Profiles of the Poor

The composition of the poor has been changing and rural poverty is getting concentrated in the agricultural labour and artisan households and urban poverty in the casual labour households. The share of agricultural labour households, which accounted for 41% of rural poor in 1993-94 increased to 47% in 1999-00. In contrast, the share of self-employed in agriculture among the rural poor dropped from 33% to 28%. Casual labour households accounted for 32% of the urban population living in poverty in 1999-00, increasing from 25% in 1993-94. The increase in its share was due to both the increased dependence of urban households on urban casual labour market as well as higher incidence of poverty among urban casual labour households. It needs to be recognized that increased dependence of rural and urban households on causal labour market exposes the poor to market risks and tends to increase transient poverty, whereby households move in and out of poverty due to fluctuations in the labour market.

Women versus Hunger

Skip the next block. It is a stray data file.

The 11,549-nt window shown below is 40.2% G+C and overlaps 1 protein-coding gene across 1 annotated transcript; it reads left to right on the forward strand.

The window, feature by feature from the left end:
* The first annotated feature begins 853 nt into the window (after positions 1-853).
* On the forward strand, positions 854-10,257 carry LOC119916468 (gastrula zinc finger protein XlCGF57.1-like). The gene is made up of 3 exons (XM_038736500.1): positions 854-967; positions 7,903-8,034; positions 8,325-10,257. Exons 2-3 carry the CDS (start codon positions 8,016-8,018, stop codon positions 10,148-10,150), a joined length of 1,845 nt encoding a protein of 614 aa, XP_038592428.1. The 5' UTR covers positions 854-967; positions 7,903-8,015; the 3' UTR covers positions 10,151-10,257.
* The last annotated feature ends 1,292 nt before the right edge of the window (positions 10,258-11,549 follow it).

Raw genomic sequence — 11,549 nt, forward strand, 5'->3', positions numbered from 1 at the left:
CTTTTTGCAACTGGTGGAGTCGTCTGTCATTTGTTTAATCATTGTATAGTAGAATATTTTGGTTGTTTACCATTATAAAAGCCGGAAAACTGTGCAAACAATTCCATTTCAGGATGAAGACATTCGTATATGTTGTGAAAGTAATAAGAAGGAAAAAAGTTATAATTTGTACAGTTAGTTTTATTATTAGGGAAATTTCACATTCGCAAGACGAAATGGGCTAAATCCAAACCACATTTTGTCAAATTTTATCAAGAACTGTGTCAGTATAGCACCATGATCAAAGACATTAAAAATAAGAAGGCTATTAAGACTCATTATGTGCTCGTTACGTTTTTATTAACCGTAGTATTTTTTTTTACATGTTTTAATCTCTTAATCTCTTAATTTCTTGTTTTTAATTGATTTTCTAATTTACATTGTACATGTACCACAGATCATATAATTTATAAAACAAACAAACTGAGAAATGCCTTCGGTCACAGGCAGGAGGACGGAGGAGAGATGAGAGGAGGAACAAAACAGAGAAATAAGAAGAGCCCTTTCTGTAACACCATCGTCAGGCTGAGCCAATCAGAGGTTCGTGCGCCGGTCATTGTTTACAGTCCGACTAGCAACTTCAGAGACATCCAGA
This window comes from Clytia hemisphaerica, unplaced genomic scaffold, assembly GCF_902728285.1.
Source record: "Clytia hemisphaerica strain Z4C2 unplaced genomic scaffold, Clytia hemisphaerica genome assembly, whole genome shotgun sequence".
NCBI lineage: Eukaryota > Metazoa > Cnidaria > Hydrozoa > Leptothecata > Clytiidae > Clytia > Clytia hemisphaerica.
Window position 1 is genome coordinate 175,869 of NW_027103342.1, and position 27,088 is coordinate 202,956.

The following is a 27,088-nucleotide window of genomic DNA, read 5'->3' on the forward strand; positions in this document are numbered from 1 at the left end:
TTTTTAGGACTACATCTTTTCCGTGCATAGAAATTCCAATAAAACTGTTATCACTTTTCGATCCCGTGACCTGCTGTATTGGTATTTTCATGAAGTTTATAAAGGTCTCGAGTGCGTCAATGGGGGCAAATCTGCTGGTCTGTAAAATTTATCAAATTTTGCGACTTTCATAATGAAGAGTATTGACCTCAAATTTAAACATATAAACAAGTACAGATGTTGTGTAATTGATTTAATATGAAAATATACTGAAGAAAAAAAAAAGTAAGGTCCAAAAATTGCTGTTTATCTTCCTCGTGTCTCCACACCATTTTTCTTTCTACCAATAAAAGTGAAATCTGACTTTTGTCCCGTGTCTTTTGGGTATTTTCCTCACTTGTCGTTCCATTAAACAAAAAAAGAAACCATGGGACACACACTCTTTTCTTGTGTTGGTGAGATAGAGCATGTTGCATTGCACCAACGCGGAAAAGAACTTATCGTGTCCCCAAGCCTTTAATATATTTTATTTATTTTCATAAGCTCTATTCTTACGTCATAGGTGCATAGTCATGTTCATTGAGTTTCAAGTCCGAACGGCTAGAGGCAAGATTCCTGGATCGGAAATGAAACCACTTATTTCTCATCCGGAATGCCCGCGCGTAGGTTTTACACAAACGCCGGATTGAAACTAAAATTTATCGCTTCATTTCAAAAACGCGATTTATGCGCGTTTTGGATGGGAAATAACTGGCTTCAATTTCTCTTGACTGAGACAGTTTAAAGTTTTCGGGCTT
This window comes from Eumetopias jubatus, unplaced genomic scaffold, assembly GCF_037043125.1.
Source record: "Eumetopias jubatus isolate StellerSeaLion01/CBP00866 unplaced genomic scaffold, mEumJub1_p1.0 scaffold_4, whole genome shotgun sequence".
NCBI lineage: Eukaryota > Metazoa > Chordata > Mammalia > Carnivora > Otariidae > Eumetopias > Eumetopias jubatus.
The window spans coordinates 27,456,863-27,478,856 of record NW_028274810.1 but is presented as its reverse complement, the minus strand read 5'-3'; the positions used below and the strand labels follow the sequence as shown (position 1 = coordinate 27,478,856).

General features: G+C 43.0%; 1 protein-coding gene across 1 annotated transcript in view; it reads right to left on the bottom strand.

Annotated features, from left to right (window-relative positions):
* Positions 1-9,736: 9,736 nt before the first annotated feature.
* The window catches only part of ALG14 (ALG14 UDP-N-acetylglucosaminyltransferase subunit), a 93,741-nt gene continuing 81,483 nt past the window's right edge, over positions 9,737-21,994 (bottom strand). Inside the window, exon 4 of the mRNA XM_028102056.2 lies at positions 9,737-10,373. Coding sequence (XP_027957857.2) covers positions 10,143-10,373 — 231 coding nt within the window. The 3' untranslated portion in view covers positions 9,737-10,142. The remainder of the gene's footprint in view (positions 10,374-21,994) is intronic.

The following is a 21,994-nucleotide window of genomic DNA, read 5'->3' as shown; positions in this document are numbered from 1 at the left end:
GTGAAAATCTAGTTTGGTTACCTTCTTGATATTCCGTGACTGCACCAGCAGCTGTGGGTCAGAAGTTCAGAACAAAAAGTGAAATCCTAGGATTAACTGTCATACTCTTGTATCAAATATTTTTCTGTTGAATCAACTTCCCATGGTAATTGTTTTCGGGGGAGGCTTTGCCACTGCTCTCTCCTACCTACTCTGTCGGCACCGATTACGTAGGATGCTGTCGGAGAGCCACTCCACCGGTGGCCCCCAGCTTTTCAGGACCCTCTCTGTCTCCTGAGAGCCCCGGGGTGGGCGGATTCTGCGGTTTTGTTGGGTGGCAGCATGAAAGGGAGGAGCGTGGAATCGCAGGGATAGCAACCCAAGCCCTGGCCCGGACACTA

In recent years there has been an increasing trend to incorporate the gender dimension in analysis of poverty. The feminization of poverty is a term used to describe the overwhelming representation of women among the poor. “Women tend to be disproportionately represented among the poor… the poorer the family the more likely it is to be headed by a women”. Poverty studies from both developed and developing countries show that woman more than men are subjected to relative as well as absolute poverty. The argument is that poverty and gender at times can be interrelated. The incidence of poverty among females tended to be marginally higher in both rural and urban areas in India. The lower percentage of female persons among the poor despite higher female poverty ratio was due to adverse sex ratio. It should be noted that the above measure of gender poverty ignores intra-household inequalities in consumption. There are other dimensions of poverty such as food insecurity, malnutrition and health associated more with female members. The role of women as producers and providers of food is often overshadowed by their primary role as care-givers. However, in most of the developing countries, including India, large number of women is engaged in agriculture, primarily the production and processing of food. With male-selective migration from rural areas on the increase, women are often left behind to take care of both family and farm on their own. With women-headed households being more prone to poverty, wages being unfavourable to women in general and access to financial, technical and other support services being denied to them, the poor nutritional status of the rural population is common. It is therefore, obvious that women play a vital role in food production and agricultural activities. As Diana Pearce coined the term ‘feminization of poverty' which implies a new phenomenon, “women have always experienced more poverty than men”. The conceptualization of poverty in this way is also helpful from the perspective of understanding and combating women's poverty. Following Atkinson, Stephen Jenkins suggests that a feminist concept of poverty can be described in terms of an 'individual right to a minimum degree of potential economic independence'. Naila Kabeer (2003) argues that household poverty is determined by poor women's highly unequal role in the labour market. Female labour force participation is highest among the poorest households in countries such as India, Pakistan, and Bangladesh, where social norms mainly constrain women to very insecure and poorly paid work in the informal sector. India suffers severe deprivations in education and health - especially in the Northern states, where caste, class, and gender inequities are particularly strong. Human development cannot be achieved without taking the role of women into account. Poverty often hits women and women-headed households the hardest, and women have fewer economic and political opportunities to improve their well-being and that of their families.